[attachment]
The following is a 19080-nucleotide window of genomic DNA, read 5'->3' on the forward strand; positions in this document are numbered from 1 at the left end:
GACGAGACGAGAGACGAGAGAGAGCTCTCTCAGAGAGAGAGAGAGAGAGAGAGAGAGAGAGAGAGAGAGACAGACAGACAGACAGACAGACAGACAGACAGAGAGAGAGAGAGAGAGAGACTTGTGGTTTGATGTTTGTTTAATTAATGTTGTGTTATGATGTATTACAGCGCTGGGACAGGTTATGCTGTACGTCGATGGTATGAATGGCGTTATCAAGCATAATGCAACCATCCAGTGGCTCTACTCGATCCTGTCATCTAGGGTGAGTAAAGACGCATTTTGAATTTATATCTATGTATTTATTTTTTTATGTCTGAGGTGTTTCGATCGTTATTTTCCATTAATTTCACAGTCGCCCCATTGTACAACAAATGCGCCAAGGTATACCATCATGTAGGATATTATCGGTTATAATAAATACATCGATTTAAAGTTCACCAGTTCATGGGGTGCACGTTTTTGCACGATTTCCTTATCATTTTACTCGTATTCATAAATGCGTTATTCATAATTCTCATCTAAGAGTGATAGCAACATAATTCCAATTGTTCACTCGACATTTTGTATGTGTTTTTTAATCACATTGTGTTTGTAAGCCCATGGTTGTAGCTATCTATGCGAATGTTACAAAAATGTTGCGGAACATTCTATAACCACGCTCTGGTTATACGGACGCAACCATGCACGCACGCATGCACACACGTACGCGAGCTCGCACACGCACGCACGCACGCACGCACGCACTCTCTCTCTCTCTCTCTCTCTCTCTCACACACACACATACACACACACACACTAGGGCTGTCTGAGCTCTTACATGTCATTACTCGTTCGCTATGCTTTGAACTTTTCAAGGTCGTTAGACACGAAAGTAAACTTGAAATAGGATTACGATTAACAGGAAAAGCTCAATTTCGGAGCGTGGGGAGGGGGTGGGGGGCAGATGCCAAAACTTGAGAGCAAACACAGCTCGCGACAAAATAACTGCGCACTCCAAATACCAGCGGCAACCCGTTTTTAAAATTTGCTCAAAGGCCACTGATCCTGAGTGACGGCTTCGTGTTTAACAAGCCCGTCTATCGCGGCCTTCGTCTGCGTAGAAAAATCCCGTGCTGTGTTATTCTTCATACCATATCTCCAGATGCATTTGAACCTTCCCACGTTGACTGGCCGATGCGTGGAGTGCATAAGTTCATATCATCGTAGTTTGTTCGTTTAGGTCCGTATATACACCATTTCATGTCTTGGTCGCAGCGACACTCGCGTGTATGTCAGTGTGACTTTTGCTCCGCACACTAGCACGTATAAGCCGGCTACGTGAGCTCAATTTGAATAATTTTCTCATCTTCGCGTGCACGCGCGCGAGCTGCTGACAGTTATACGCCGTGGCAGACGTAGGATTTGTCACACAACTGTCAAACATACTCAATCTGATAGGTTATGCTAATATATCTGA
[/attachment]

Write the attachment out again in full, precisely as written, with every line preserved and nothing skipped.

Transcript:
The following is a 19080-nucleotide window of genomic DNA, read 5'->3' on the forward strand; positions in this document are numbered from 1 at the left end:
GACGAGACGAGAGACGAGAGAGAGCTCTCTCAGAGAGAGAGAGAGAGAGAGAGAGAGAGAGAGAGAGAGACAGACAGACAGACAGACAGACAGACAGACAGAGAGAGAGAGAGAGAGAGACTTGTGGTTTGATGTTTGTTTAATTAATGTTGTGTTATGATGTATTACAGCGCTGGGACAGGTTATGCTGTACGTCGATGGTATGAATGGCGTTATCAAGCATAATGCAACCATCCAGTGGCTCTACTCGATCCTGTCATCTAGGGTGAGTAAAGACGCATTTTGAATTTATATCTATGTATTTATTTTTTTATGTCTGAGGTGTTTCGATCGTTATTTTCCATTAATTTCACAGTCGCCCCATTGTACAACAAATGCGCCAAGGTATACCATCATGTAGGATATTATCGGTTATAATAAATACATCGATTTAAAGTTCACCAGTTCATGGGGTGCACGTTTTTGCACGATTTCCTTATCATTTTACTCGTATTCATAAATGCGTTATTCATAATTCTCATCTAAGAGTGATAGCAACATAATTCCAATTGTTCACTCGACATTTTGTATGTGTTTTTTAATCACATTGTGTTTGTAAGCCCATGGTTGTAGCTATCTATGCGAATGTTACAAAAATGTTGCGGAACATTCTATAACCACGCTCTGGTTATACGGACGCAACCATGCACGCACGCATGCACACACGTACGCGAGCTCGCACACGCACGCACGCACGCACGCACGCACTCTCTCTCTCTCTCTCTCTCTCTCTCACACACACACATACACACACACACACTAGGGCTGTCTGAGCTCTTACATGTCATTACTCGTTCGCTATGCTTTGAACTTTTCAAGGTCGTTAGACACGAAAGTAAACTTGAAATAGGATTACGATTAACAGGAAAAGCTCAATTTCGGAGCGTGGGGAGGGGGTGGGGGGCAGATGCCAAAACTTGAGAGCAAACACAGCTCGCGACAAAATAACTGCGCACTCCAAATACCAGCGGCAACCCGTTTTTAAAATTTGCTCAAAGGCCACTGATCCTGAGTGACGGCTTCGTGTTTAACAAGCCCGTCTATCGCGGCCTTCGTCTGCGTAGAAAAATCCCGTGCTGTGTTATTCTTCATACCATATCTCCAGATGCATTTGAACCTTCCCACGTTGACTGGCCGATGCGTGGAGTGCATAAGTTCATATCATCGTAGTTTGTTCGTTTAGGTCCGTATATACACCATTTCATGTCTTGGTCGCAGCGACACTCGCGTGTATGTCAGTGTGACTTTTGCTCCGCACACTAGCACGTATAAGCCGGCTACGTGAGCTCAATTTGAATAATTTTCTCATCTTCGCGTGCACGCGCGCGAGCTGCTGACAGTTATACGCCGTGGCAGACGTAGGATTTGTCACACAACTGTCAAACATACTCAATCTGATAGGTTATGCTAATATATCTGA